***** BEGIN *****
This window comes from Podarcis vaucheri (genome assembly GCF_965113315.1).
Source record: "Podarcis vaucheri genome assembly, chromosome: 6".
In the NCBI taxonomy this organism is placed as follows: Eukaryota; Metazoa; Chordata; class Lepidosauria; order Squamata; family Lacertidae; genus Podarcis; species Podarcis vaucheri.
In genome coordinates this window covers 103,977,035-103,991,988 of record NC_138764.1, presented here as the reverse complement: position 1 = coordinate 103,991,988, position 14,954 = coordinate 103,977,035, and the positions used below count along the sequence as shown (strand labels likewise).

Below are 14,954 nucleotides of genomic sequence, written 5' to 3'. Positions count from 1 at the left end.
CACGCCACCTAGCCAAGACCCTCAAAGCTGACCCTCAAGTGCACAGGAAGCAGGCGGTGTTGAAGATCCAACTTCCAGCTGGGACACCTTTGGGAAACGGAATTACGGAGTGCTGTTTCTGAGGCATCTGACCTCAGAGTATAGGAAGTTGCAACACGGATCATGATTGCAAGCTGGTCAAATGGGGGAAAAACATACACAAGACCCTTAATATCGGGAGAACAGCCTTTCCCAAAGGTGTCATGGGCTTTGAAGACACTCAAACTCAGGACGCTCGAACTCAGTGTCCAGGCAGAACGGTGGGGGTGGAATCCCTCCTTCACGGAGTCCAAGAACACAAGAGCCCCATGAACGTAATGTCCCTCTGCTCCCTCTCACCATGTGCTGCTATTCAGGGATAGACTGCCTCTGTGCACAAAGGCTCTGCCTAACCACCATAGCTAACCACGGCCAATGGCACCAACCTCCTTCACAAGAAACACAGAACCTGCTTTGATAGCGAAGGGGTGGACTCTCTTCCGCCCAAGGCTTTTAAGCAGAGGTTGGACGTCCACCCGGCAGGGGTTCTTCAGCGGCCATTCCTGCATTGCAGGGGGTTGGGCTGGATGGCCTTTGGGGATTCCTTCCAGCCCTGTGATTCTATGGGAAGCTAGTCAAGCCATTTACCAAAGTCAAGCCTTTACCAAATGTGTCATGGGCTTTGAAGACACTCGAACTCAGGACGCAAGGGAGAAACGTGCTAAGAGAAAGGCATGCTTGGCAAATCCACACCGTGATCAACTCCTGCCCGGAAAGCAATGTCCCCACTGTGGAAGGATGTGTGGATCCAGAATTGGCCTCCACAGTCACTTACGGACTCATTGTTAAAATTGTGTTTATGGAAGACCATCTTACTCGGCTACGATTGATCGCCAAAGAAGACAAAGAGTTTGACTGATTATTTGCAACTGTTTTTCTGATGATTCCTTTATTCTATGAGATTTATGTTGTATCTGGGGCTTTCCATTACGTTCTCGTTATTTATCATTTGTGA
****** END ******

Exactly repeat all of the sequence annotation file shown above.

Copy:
This window comes from Podarcis vaucheri (genome assembly GCF_965113315.1).
Source record: "Podarcis vaucheri genome assembly, chromosome: 6".
In the NCBI taxonomy this organism is placed as follows: Eukaryota; Metazoa; Chordata; class Lepidosauria; order Squamata; family Lacertidae; genus Podarcis; species Podarcis vaucheri.
In genome coordinates this window covers 103,977,035-103,991,988 of record NC_138764.1, presented here as the reverse complement: position 1 = coordinate 103,991,988, position 14,954 = coordinate 103,977,035, and the positions used below count along the sequence as shown (strand labels likewise).

Below are 14,954 nucleotides of genomic sequence, written 5' to 3'. Positions count from 1 at the left end.
CACGCCACCTAGCCAAGACCCTCAAAGCTGACCCTCAAGTGCACAGGAAGCAGGCGGTGTTGAAGATCCAACTTCCAGCTGGGACACCTTTGGGAAACGGAATTACGGAGTGCTGTTTCTGAGGCATCTGACCTCAGAGTATAGGAAGTTGCAACACGGATCATGATTGCAAGCTGGTCAAATGGGGGAAAAACATACACAAGACCCTTAATATCGGGAGAACAGCCTTTCCCAAAGGTGTCATGGGCTTTGAAGACACTCAAACTCAGGACGCTCGAACTCAGTGTCCAGGCAGAACGGTGGGGGTGGAATCCCTCCTTCACGGAGTCCAAGAACACAAGAGCCCCATGAACGTAATGTCCCTCTGCTCCCTCTCACCATGTGCTGCTATTCAGGGATAGACTGCCTCTGTGCACAAAGGCTCTGCCTAACCACCATAGCTAACCACGGCCAATGGCACCAACCTCCTTCACAAGAAACACAGAACCTGCTTTGATAGCGAAGGGGTGGACTCTCTTCCGCCCAAGGCTTTTAAGCAGAGGTTGGACGTCCACCCGGCAGGGGTTCTTCAGCGGCCATTCCTGCATTGCAGGGGGTTGGGCTGGATGGCCTTTGGGGATTCCTTCCAGCCCTGTGATTCTATGGGAAGCTAGTCAAGCCATTTACCAAAGTCAAGCCTTTACCAAATGTGTCATGGGCTTTGAAGACACTCGAACTCAGGACGCAAGGGAGAAACGTGCTAAGAGAAAGGCATGCTTGGCAAATCCACACCGTGATCAACTCCTGCCCGGAAAGCAATGTCCCCACTGTGGAAGGATGTGTGGATCCAGAATTGGCCTCCACAGTCACTTACGGACTCATTGTTAAAATTGTGTTTATGGAAGACCATCTTACTCGGCTACGATTGATCGCCAAAGAAGACAAAGAGTTTGACTGATTATTTGCAACTGTTTTTCTGATGATTCCTTTATTCTATGAGATTTATGTTGTATCTGGGGCTTTCCATTACGTTCTCGTTATTTATCATTTGTGA